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Madame Guyon – (Part 12)

January 25, 2008

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C H A P T E R   XII.

   PRAYER  OF  THE  PRESENCE  OF   GOD.

THE soul that is faithful in the exercise of love and adherence to God, as above described, is astonished to feel Him gradually taking possession of its whole being; it now enjoys a continual sense of that presence which is become as it were natural to it; and this, as well as prayer, becomes a matter of habit. It feels an unusual serenity gradually diffusing itself over all its faculties.  Silence now constitutes its whole prayer; whilst God communicates an infused love, which is the beginning of ineffable blessedness.

O that I were permitted to pursue this subject, and describe some degrees of the endless progression of subsequent states?  But I now write only for beginners; and shall therefore proceed no farther, but wait our Lord’s time for developing what may be applicable to every state.

2. We must, however, urge it as a matter of the highest import, to cease from self-action and self-exertion, that God himself may act alone: He says by the mouth of his prophet David, “Be still and know that I am God.” (Psalm xlvi. 10.)  But the creature is so infatuated with love and attachment to its own working, that it does not believe that it works at all unless it can feel, know, and distinguish all its operations.  It is ignorant that its inability minutely to observe the manner of its motion, is occasioned by the swiftness of its progress; and that the operations of God, abounding more and more, absorb those of the creature; just as we see that the stars shine brightly before the sun rises, but gradually vanish as his light advances, and become invisible, not from want of light in themselves, but from the excess of it in him.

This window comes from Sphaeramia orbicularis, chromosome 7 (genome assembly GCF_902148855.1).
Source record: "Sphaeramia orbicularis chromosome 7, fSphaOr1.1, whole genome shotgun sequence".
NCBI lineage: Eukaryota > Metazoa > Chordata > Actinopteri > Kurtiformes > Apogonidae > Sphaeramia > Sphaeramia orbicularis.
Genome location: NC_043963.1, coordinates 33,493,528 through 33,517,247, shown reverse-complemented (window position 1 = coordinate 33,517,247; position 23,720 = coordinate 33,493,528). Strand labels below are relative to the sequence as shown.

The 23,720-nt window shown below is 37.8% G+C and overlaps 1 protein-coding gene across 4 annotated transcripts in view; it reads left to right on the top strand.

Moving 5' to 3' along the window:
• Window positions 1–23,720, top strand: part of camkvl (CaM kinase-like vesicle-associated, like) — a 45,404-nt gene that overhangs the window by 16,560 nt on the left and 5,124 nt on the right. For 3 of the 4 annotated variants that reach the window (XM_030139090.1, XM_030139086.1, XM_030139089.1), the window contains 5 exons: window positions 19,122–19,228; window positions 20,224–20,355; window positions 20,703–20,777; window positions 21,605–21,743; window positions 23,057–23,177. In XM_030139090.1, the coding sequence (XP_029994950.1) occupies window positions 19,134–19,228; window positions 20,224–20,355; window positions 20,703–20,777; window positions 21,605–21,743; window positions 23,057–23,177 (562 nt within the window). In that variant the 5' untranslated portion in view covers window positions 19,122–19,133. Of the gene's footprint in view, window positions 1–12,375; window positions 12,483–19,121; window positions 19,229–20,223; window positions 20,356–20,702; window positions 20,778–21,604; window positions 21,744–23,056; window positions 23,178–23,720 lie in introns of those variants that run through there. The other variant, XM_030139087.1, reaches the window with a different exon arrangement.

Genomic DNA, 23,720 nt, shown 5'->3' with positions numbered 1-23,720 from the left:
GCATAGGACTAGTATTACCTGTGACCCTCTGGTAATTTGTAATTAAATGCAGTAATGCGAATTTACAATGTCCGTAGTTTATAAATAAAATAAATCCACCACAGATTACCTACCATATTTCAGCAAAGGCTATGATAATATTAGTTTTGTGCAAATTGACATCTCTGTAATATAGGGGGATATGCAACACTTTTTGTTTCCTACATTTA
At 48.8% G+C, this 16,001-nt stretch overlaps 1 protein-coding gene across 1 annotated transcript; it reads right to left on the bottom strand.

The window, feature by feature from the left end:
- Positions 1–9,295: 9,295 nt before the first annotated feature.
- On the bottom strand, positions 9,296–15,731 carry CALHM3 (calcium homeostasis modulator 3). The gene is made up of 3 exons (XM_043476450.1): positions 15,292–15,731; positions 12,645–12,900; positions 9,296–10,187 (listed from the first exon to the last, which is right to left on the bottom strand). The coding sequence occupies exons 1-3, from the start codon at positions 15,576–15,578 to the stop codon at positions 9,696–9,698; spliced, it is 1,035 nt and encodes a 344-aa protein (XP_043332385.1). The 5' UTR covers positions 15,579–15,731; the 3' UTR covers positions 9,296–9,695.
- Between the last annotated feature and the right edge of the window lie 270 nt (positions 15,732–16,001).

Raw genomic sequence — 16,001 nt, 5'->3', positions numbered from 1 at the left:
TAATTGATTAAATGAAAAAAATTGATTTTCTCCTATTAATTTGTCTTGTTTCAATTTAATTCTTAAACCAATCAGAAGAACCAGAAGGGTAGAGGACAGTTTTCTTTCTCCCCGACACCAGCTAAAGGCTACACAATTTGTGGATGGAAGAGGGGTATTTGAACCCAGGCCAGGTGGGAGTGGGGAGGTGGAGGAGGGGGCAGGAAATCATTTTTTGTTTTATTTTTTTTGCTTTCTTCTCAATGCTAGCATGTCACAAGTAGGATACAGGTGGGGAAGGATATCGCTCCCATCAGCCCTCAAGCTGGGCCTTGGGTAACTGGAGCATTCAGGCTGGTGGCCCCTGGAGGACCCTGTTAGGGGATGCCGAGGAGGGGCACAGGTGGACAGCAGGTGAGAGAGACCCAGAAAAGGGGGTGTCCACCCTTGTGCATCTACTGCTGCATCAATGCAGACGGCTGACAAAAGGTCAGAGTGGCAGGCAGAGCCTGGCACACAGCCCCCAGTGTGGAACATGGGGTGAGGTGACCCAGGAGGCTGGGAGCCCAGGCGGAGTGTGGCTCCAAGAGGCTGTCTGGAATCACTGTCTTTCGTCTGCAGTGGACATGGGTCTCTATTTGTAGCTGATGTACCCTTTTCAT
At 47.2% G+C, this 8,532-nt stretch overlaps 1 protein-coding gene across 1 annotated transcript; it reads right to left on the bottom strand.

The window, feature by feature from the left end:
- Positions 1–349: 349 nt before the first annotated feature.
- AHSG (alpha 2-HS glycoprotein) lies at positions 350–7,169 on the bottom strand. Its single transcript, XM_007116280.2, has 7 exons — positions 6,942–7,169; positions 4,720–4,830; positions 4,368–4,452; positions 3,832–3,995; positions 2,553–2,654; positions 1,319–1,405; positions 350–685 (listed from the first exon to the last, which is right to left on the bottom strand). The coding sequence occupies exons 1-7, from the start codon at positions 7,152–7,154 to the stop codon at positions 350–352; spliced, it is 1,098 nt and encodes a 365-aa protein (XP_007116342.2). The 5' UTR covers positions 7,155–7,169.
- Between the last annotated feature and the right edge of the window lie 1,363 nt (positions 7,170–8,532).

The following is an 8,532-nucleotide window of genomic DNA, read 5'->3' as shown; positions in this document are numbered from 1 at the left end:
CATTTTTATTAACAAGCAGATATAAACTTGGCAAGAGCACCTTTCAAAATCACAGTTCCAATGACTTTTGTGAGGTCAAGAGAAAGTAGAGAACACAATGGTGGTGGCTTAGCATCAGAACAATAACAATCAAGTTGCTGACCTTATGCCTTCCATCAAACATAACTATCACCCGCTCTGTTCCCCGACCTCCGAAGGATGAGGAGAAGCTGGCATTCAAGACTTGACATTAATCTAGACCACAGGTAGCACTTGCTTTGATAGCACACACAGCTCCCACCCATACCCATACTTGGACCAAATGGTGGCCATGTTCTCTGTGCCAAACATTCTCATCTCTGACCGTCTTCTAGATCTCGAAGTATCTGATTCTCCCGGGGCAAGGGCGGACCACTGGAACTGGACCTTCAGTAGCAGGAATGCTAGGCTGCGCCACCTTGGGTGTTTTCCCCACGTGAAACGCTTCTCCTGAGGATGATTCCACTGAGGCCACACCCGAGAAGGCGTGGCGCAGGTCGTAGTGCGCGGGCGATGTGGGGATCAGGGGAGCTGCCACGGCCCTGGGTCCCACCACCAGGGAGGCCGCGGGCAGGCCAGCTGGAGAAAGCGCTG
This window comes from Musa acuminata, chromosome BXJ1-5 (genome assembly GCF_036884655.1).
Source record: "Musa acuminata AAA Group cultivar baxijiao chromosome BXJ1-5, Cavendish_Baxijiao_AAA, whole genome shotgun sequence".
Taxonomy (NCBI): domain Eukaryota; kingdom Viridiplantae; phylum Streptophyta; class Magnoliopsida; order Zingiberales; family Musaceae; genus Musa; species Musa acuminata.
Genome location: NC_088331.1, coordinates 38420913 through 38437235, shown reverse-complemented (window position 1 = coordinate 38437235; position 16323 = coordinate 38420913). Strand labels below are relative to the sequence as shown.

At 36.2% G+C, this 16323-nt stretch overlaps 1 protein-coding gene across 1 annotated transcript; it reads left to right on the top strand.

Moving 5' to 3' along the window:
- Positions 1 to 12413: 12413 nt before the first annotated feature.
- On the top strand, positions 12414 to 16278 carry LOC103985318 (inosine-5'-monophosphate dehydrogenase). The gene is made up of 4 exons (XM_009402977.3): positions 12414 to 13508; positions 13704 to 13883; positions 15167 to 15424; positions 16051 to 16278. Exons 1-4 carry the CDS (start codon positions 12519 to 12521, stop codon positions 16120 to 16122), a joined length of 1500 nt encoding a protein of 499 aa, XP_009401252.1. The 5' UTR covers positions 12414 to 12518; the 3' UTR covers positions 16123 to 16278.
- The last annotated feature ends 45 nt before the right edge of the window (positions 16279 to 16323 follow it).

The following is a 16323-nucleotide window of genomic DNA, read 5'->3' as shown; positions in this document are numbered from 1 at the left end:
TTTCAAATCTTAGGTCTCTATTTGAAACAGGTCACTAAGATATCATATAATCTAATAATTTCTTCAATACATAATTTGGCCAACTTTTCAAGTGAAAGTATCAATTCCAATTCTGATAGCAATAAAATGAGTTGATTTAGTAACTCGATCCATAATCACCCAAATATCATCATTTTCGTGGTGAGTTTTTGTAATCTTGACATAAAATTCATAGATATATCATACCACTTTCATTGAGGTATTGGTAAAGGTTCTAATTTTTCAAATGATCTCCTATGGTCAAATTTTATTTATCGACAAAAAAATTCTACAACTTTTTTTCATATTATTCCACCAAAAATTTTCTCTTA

The case is similar here; for there is a strong and universal light which absorbs all the little distinct lights of the soul; they grow faint and disappear under its powerful influence, and self-activity is now no longer distinguishable.